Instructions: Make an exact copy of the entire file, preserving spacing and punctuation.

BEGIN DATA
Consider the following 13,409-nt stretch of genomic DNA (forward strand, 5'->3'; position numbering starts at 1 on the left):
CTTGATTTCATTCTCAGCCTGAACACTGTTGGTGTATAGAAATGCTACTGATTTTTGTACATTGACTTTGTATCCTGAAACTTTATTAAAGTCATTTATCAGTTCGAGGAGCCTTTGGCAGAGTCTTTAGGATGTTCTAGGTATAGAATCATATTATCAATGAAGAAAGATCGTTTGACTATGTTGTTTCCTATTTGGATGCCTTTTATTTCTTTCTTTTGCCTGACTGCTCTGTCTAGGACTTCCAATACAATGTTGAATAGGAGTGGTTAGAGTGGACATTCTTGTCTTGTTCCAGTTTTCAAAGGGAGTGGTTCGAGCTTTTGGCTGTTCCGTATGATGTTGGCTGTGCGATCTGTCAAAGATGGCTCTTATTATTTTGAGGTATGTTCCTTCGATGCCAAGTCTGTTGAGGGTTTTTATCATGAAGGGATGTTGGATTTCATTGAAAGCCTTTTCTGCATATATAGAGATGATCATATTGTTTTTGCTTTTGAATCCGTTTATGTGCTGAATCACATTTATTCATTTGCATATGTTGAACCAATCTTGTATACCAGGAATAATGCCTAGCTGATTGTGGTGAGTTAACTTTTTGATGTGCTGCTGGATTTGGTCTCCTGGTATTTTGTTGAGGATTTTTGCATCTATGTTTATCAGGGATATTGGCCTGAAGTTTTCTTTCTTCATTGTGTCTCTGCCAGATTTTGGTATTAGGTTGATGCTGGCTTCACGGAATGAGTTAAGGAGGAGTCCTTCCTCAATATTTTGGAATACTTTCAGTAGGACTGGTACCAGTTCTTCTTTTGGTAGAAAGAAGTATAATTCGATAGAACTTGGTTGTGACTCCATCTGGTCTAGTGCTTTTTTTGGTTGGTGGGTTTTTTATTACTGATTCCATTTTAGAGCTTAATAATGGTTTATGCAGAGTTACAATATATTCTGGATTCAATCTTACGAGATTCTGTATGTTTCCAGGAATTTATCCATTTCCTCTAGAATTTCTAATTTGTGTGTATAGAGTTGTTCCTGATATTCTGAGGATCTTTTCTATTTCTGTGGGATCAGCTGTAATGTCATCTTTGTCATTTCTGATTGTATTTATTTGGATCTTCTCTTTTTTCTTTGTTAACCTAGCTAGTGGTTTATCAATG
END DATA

Consider the following 13,409-nt stretch of genomic DNA (forward strand, 5'->3'; position numbering starts at 1 on the left):
CTTGATTTCATTCTCAGCCTGAACACTGTTGGTGTATAGAAATGCTACTGATTTTTGTACATTGACTTTGTATCCTGAAACTTTATTAAAGTCATTTATCAGTTCGAGGAGCCTTTGGCAGAGTCTTTAGGATGTTCTAGGTATAGAATCATATTATCAATGAAGAAAGATCGTTTGACTATGTTGTTTCCTATTTGGATGCCTTTTATTTCTTTCTTTTGCCTGACTGCTCTGTCTAGGACTTCCAATACAATGTTGAATAGGAGTGGTTAGAGTGGACATTCTTGTCTTGTTCCAGTTTTCAAAGGGAGTGGTTCGAGCTTTTGGCTGTTCCGTATGATGTTGGCTGTGCGATCTGTCAAAGATGGCTCTTATTATTTTGAGGTATGTTCCTTCGATGCCAAGTCTGTTGAGGGTTTTTATCATGAAGGGATGTTGGATTTCATTGAAAGCCTTTTCTGCATATATAGAGATGATCATATTGTTTTTGCTTTTGAATCCGTTTATGTGCTGAATCACATTTATTCATTTGCATATGTTGAACCAATCTTGTATACCAGGAATAATGCCTAGCTGATTGTGGTGAGTTAACTTTTTGATGTGCTGCTGGATTTGGTCTCCTGGTATTTTGTTGAGGATTTTTGCATCTATGTTTATCAGGGATATTGGCCTGAAGTTTTCTTTCTTCATTGTGTCTCTGCCAGATTTTGGTATTAGGTTGATGCTGGCTTCACGGAATGAGTTAAGGAGGAGTCCTTCCTCAATATTTTGGAATACTTTCAGTAGGACTGGTACCAGTTCTTCTTTTGGTAGAAAGAAGTATAATTCGATAGAACTTGGTTGTGACTCCATCTGGTCTAGTGCTTTTTTTGGTTGGTGGGTTTTTTATTACTGATTCCATTTTAGAGCTTAATAATGGTTTATGCAGAGTTACAATATATTCTGGATTCAATCTTACGAGATTCTGTATGTTTCCAGGAATTTATCCATTTCCTCTAGAATTTCTAATTTGTGTGTATAGAGTTGTTCCTGATATTCTGAGGATCTTTTCTATTTCTGTGGGATCAGCTGTAATGTCATCTTTGTCATTTCTGATTGTATTTATTTGGATCTTCTCTTTTTTCTTTGTTAACCTAGCTAGTGGTTTATCAATG